Timothy Keller, Prayer: Experiencing Awe and Intimacy with God. Dutton, 2014. 321 pp. $26.95
That was Tim Keller’s advice to pastors who desire to write. And he would know, since by my count, Keller has written nine books in the last two and half years. Talk about prolific writing!
Keller’s latest work is simply entitled Prayer. As he explains in the introduction, his aim is to combine the theological, experiential, and methodological in one book (1). He wants to drive home that prayer “is both conversation and encounter with God” (5).
We must know the awe of praising his glory, the intimacy of finding his grace, and the struggle of asking his help, all of which can lead us to know the spiritual reality of his presence. Prayer, then, is both awe and intimacy, struggle and reality. These will not happen every time we pray, but each should be a major component of our prayer over the course of our lives. (5)
Keller begins by acknowledging that he “discovered” prayer in the second half of his life with a series of moments: his teaching through the Psalms, the events of 9/11 (his wife implored him to pray together every night), and after his treatment for thyroid cancer (9ff.). This book, then, is the fruit of what he learned and what over the years, in both reading and in practice, he has discovered. Rather than giving a thorough review of this work, I will simply offer a couple of points that landed powerfully on me.
Warmth and Light
Keller repeatedly emphasizes the need for both sound doctrine and vibrant devotion—or what John Murray called “an intelligent mysticism” that steers clear of cold assent to truth on the one hand and passion devoid of truth on the other. Keller writes,
That means an encounter with God that involves not only the affections of the heart but also the convictions of the mind. We are not called to choose between a Christian life based on truth and doctrine or a life filled with spiritual power and experience. They go together. I was not being called to leave behind my theology and launch for ‘something more,’ for experience. Rather, I was meant to ask the Holy Spirit to help me experience my theology. (17)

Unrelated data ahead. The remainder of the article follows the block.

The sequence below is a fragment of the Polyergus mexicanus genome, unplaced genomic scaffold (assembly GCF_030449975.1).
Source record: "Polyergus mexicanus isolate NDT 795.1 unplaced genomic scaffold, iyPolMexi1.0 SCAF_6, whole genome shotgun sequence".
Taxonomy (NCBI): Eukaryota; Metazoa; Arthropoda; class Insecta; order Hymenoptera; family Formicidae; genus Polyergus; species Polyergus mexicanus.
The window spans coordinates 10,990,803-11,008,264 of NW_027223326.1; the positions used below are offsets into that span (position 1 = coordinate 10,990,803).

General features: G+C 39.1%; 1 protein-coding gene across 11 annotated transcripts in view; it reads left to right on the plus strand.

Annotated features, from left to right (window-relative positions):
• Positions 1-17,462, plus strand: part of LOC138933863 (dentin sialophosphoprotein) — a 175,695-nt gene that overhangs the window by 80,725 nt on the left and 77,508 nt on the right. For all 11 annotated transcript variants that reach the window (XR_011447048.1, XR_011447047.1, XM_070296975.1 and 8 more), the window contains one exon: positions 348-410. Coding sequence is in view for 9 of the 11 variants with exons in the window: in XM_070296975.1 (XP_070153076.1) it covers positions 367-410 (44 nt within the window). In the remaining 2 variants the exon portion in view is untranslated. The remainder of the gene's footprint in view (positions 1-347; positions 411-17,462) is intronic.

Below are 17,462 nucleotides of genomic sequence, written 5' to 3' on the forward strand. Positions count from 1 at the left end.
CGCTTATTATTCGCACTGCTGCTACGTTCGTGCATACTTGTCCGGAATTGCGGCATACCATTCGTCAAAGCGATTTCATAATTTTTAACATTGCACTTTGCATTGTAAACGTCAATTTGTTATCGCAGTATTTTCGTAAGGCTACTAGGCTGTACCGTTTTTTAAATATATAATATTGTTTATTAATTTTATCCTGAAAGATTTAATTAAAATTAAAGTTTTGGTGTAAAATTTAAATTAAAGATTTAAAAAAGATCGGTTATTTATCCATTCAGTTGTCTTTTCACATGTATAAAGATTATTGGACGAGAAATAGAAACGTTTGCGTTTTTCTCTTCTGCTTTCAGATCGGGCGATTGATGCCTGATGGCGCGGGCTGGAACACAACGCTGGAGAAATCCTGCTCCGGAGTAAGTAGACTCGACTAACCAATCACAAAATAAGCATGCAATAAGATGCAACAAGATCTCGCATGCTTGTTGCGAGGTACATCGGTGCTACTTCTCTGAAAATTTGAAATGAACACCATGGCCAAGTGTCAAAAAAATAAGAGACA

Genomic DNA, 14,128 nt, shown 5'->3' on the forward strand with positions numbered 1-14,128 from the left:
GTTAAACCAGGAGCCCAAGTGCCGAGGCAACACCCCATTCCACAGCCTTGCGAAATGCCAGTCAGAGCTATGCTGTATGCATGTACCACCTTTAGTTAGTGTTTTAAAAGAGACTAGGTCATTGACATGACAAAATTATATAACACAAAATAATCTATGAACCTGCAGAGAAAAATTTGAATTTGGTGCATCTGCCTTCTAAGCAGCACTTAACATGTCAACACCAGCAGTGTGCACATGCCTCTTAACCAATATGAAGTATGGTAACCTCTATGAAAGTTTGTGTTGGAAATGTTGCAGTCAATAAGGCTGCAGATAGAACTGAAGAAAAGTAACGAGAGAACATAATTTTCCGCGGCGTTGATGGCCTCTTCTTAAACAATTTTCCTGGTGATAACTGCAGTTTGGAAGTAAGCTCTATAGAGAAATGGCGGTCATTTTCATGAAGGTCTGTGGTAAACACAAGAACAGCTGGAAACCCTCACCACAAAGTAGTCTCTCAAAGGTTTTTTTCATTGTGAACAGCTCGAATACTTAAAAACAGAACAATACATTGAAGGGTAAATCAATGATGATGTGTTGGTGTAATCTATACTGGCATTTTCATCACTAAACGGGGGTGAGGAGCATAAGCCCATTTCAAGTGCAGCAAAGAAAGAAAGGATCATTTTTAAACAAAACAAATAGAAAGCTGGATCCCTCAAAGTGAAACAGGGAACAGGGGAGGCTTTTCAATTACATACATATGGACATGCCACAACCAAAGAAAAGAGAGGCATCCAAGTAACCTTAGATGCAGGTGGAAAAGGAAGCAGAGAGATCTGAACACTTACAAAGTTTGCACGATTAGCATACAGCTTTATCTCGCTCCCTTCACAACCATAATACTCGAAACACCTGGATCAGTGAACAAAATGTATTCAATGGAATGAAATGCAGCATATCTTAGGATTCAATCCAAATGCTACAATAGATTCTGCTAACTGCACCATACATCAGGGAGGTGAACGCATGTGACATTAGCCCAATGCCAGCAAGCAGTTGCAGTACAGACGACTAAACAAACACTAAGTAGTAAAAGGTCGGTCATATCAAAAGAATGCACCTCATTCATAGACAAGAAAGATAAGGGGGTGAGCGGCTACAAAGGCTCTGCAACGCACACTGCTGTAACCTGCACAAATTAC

Prayer, according to Keller, is a way to experience one’s theology. Using the thought of John Owen, Keller writes that “we must be able to existentially access our doctrinal convictions. If doctrinal soundness is not accompanied by heart experience, it will lead eventually to nominal Christianity … and eventually to nonbelief” (180). Of course, there is also a danger in other direction where affections “outrun” light. Despite this caution, both Owen and Keller agree that it is better to have more light than truth. I was surprised by this point and suspicious at first.
If we are going to be imbalanced, better that we be doctrinally weak and have a vital prayer life and real sense of God on the heart than that we get all our doctrine straight and be cold and spiritually hard. (182)
Perhaps it was the inner Pharisee in me or the instinctive Protestant rejection of my childhood Roman Catholicism, but I squirmed at this notion, especially when Keller encourages us to read “the medieval mystics with appreciation but also plenty of caution” (184). But after reflection, I came to understand what he is saying. He quotes Carl Trueman: “If the theology [of the medieval mystics] often leaves much to be desired, it would seem that the answer is not to reject the ambition of the mystics but to combine this ambition with appropriate theology” (184).
Augustine, Luther, and Calvin